How We All Doing?

Did you do okay with Christmas? This dead week is still going on. The week where work is lighter, there is no school, and you still have your lights up. It can be a nice slice of a quieter life.

Or it can be trying.

Last year the slow pace of this week drove my husband and I up the wall. We were still silently freaking out after having found out on the 12th of December that we has been largely wiped out by Bernie Madoff and company (Sidebar, just saw that a local station in North Carolina said evil M had some punches to the face or some signs of an assault. Is it wrong to want to buy the guy who did that a beer? Sidebar, sidebar, my husband said it would be a funny skit, a cop standing over a beaten Madoff asking, “Do you have an enemies?”). All we could do is try to be pro-active with what economic life we had. Talk to realtors, a budget overhaul, look around for things to sell. We wanted to get busy so we could salvage our life and stop the screaming in our heads, but it was “wait till next week!” Also, I knew I was giving birth mid-February, so I really needed to make hay.

It’s also a bad week for a mental health crisis. I have gone through that with a relative and unfortunately it is happening again with another relative. It’s the hardest time to find a bed in a mental hospital because this is the busiest time of year to snap. Christmas time is very hard on some people. But we knew that right? I thought it was interesting when I found out it is not a punch line or anecdote, people really do end up in scary, lonely situations at holiday time, and as my sister who is a licensed therapist said, “The dirty secret is there are not enough places for people with mental illness, and no one cares until they have a family member who has fallen ill.”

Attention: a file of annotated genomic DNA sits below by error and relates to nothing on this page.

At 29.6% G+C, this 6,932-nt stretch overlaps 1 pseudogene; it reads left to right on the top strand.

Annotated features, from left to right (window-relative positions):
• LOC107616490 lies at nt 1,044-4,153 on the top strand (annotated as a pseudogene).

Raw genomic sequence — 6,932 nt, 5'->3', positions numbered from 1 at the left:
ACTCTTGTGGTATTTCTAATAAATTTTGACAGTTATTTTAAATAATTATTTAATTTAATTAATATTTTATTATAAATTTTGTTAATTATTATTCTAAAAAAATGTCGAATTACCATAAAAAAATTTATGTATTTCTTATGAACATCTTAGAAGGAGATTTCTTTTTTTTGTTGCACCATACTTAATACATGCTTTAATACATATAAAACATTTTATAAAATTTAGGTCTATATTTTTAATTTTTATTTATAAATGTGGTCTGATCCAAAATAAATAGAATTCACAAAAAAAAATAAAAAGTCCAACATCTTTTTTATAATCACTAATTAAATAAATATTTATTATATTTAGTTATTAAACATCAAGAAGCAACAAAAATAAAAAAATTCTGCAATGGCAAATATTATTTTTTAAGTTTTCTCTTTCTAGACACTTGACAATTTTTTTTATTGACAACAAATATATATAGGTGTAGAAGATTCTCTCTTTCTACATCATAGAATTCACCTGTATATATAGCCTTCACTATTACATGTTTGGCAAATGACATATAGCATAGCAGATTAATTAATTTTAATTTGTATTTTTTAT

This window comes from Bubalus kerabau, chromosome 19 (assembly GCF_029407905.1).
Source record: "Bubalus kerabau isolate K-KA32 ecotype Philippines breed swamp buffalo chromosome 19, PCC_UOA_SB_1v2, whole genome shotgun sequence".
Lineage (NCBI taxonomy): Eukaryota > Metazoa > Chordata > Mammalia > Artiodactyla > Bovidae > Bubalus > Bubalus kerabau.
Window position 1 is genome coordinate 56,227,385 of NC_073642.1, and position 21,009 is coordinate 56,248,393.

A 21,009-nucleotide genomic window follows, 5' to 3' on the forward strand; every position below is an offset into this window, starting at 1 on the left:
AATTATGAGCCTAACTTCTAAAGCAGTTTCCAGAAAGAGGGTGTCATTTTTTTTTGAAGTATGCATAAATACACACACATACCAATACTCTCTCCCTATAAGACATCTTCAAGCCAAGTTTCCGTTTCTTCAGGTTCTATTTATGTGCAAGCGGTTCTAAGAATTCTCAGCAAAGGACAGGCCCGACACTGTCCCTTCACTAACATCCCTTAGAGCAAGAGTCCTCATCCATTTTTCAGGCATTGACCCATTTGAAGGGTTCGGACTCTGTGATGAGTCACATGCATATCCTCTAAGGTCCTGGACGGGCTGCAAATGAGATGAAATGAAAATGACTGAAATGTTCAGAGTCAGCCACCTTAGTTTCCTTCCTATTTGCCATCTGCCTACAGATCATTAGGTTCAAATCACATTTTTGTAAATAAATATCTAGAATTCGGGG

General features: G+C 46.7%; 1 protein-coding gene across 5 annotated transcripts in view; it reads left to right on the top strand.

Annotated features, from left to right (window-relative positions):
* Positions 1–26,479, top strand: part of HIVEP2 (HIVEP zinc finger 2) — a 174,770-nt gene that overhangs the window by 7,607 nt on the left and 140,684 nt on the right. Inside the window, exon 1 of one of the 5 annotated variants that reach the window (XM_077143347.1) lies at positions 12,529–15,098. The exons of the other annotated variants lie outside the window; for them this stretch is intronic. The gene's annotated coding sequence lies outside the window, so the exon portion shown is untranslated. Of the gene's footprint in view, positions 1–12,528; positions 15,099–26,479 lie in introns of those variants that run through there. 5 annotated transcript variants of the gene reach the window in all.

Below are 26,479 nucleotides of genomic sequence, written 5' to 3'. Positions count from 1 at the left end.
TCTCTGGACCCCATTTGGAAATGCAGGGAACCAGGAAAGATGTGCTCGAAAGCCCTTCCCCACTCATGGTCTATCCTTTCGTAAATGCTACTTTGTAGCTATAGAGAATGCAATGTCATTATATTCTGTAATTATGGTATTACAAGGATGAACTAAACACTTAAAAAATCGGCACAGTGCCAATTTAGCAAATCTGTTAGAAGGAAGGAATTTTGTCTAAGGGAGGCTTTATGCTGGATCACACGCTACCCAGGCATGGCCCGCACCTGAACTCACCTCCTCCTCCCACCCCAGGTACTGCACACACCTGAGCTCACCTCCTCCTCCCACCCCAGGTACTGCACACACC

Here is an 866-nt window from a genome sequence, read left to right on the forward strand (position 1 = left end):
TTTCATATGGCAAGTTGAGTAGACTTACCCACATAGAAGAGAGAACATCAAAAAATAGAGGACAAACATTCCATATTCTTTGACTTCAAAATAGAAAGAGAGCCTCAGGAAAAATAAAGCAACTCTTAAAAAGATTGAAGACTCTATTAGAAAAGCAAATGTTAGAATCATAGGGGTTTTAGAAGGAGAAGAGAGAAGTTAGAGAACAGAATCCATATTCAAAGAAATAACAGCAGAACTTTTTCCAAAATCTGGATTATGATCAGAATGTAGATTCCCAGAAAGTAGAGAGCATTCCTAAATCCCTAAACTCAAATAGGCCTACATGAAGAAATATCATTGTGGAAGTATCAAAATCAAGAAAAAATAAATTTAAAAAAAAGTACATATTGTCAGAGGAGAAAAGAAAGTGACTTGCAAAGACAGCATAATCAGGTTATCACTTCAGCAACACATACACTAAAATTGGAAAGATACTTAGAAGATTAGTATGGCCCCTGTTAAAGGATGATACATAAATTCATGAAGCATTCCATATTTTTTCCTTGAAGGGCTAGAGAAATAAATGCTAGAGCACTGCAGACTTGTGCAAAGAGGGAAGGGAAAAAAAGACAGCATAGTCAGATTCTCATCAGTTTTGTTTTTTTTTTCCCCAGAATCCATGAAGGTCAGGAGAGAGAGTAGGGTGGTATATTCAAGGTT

Which I think must be everyone. In a few hours of hearing of my family member who is in crisis, the few people who I told all had a sister who healed with electric shock, a cousin who had recently killed themselves, a brother who has to live with his parents since his release, and it went on and on.

And from my previous experience dealing this, and it seems to be following the same course this time, not all facilities are equal. Often the institution wants 1) to keep the patient from harming themselves and 2) wants them to be compliant. Which means they are put in restraints, and it feeds into whatever scary scenario the injured brain had already manifested. There isn’t a course of treatment. And good luck getting a doctor to get on the phone with you. All of us were stiff with tension, minds distracted. I keep saying “It’s a marathon, not a sprint.” The constant balance of talking to shrinks, while playing happily with your little kids. “Everything is fine! Let’s play catch.” While you wonder if an anti-psychotic would be better than anti-anxiety drug.

A few years ago when we were mired in this, it was about a 4-month journey. At the other end was a breathtaking recovery. But nonetheless on the other side was also a changed life. A much, much better life than had seemed possible in that holiday time, but it was a different one.

No wonder I dread Christmas.